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Thursday, February 16, 2012

Local poet and activist leads poetry workshops for DC SCORES poet-athletes

Written by Joe Brophy
Elementary School Program Coordinator

Every fall, each DC SCORES elementary school is visited by a local professional poet, who works with the students on performing their poetry in preparation for the Poetry Slam.

This year, DC SCORES was excited to have Jonathan B. Tucker not only lead workshops in four schools, perform on the first night of the Poetry Slam! and judge on the second night, but also connect us to numerous professional poets who led workshops in other DC SCORES elementary schools.

Tucker is a local poet and activist well known for his work with the DC Youth Slam Team, Split This Rock Poetry Festival and Teaching for Change, and can often be seen hosting open mic competitions and poetry slams at Busboys and Poets and The Fridge as well as other District-area community art spaces.

We recently got a chance to chat with Tucker about his experience with DC SCORES, his work in the community and how he got started as a poet.

What made you interested in working for DC SCORES?

I love teaching poetry and helping young people express themselves using creative writing and performance.

Over this past fall you led workshops for DC SCORES poet-athletes at four different elementary schools. What was the most memorable experience?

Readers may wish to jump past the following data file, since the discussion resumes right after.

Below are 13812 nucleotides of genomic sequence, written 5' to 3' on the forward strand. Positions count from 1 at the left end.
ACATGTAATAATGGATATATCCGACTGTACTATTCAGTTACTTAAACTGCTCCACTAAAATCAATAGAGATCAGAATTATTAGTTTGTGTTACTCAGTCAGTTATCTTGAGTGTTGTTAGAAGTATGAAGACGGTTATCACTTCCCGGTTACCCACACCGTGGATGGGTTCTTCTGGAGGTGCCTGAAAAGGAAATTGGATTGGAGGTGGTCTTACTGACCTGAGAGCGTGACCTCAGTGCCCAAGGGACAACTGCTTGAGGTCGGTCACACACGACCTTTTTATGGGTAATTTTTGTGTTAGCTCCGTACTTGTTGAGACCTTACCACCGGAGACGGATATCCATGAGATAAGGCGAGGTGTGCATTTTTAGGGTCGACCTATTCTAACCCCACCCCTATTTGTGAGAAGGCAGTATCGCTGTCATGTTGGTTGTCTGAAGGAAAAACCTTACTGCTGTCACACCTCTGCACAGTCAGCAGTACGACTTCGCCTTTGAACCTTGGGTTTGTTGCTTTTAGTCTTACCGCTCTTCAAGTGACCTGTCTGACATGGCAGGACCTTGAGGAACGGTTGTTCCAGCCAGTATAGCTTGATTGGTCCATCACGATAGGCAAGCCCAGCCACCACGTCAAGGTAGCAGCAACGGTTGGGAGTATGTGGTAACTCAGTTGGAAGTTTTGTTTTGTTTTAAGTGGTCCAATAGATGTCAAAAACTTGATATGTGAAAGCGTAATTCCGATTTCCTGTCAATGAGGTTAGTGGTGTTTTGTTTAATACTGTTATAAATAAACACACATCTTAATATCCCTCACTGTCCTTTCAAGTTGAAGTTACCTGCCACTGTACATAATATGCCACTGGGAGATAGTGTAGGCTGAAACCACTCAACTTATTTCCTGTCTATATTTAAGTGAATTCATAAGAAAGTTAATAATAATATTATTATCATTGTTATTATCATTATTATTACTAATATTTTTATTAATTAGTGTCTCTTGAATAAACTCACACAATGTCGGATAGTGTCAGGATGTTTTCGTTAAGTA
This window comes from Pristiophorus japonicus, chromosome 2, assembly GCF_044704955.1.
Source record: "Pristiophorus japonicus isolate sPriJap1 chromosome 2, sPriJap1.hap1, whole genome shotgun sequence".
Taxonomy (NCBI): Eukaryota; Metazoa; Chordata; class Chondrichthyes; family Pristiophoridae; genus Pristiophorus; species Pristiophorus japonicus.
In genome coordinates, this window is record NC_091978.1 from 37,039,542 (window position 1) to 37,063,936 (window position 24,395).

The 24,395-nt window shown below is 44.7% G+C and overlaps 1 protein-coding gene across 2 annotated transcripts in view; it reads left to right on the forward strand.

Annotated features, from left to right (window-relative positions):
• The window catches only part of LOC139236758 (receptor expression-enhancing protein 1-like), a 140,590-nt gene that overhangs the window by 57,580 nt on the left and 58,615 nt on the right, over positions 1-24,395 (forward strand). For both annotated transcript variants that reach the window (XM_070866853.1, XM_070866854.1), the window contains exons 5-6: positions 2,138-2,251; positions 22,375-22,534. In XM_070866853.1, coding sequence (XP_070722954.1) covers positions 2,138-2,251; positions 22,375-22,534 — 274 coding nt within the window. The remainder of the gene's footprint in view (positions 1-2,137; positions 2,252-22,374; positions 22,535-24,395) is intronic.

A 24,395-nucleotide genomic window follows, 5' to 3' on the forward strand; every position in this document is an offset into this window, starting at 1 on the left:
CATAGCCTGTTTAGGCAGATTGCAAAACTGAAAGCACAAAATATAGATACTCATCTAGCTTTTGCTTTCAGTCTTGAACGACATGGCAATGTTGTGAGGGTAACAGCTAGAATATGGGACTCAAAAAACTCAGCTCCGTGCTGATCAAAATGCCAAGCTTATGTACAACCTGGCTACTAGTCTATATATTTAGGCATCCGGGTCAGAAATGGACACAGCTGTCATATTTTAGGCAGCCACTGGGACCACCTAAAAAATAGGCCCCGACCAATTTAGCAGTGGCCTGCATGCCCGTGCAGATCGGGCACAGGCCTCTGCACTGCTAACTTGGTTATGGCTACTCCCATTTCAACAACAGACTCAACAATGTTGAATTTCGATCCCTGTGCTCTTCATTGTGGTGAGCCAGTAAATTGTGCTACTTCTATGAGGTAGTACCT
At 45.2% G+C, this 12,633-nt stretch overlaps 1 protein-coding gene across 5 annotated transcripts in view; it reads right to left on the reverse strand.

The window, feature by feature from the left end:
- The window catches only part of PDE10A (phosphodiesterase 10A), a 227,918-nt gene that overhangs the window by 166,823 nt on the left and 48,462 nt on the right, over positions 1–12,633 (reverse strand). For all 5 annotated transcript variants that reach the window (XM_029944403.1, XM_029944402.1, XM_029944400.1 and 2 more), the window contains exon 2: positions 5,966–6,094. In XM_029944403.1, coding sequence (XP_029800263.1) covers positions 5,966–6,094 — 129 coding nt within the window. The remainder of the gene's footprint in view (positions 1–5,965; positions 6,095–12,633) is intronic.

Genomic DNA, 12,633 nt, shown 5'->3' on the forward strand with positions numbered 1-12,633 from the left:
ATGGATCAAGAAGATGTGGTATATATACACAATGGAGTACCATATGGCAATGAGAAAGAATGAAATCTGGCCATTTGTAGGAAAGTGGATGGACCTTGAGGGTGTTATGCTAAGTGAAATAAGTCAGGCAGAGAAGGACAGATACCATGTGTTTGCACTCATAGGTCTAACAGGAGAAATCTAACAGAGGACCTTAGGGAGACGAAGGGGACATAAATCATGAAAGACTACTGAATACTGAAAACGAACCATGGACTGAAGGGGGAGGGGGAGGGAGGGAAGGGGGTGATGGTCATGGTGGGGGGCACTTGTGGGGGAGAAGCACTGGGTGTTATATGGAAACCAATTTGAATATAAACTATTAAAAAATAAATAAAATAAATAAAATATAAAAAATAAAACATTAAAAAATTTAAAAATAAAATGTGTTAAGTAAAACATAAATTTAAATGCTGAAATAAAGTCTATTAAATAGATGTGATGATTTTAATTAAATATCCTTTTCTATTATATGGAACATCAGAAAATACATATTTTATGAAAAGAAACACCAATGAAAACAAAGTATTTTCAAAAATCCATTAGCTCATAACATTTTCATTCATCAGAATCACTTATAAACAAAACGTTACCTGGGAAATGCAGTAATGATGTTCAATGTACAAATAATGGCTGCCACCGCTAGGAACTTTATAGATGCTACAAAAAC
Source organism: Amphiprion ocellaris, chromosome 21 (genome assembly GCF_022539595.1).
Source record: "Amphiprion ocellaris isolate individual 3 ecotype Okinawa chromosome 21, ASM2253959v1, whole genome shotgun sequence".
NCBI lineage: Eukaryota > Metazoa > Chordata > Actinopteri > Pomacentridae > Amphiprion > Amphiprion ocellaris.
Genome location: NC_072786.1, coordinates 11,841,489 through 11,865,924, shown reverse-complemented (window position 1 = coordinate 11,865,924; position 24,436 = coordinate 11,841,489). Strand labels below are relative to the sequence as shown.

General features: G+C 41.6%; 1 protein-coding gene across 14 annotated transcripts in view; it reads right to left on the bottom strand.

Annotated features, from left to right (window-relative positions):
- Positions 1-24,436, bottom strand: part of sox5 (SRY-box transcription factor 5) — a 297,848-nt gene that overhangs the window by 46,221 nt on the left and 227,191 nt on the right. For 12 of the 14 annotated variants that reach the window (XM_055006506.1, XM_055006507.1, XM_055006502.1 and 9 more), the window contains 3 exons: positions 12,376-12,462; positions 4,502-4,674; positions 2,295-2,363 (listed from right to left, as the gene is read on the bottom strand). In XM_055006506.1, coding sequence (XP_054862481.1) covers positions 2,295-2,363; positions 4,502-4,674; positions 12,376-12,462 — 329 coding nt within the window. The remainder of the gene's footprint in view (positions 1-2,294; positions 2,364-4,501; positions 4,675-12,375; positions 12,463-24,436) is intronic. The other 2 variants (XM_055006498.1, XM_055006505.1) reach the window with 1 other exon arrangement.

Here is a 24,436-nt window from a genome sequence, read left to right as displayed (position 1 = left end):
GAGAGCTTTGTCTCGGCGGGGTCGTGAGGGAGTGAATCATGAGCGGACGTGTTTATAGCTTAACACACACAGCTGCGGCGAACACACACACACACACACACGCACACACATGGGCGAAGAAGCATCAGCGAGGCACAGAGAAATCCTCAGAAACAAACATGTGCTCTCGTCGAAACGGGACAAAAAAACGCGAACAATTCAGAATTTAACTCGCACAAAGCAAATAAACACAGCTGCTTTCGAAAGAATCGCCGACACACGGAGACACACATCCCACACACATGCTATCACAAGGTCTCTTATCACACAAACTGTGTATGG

Signing autographs for students who thought I was famous. Helping students with their homework prior to the poetry workshop. Watching the quietest, shyest student in the class eager to get up and perform her poem in front of the whole group reassured me that what I do is valuable in so many ways.

Laughing with students at every school when we wrote funny things. Being embarrassed to take off my hat and show students my hair at one school, and then doing it anyway because they asked. Seeing the growth in one poet’s writing or performance in just one day’s work. Seeing the students I worked with up on stage at the Slam!. Seeing students I worked with celebrating as they won the slam!.

How old were you when you first started writing poetry? Was there any particular teacher, poet or event that inspired you when you were beginning?

At about 13 or 14 I started writing for myself. Prior to that I wrote poems only when assigned to in school. The inspiration that got me started writing poetry was a very pretty girl in my school. I had known her almost all my life and didn’t know how to address my changing feelings for her, so I wrote about it. These were secret poems that only my best friend saw. Women still inspire me, but I write about many more things now.

Do you have any advice for young poets who might be interested in using poetry as a method for social change?

Read more than you write. Write more than you speak. Speak more than you perform. Perform often. Never stop reading and studying the issues you care about. Just because you reach an epiphany once or think that you know exactly how you feel about a subject, that does not mean that your thoughts and opinions won’t and shouldn’t change over time.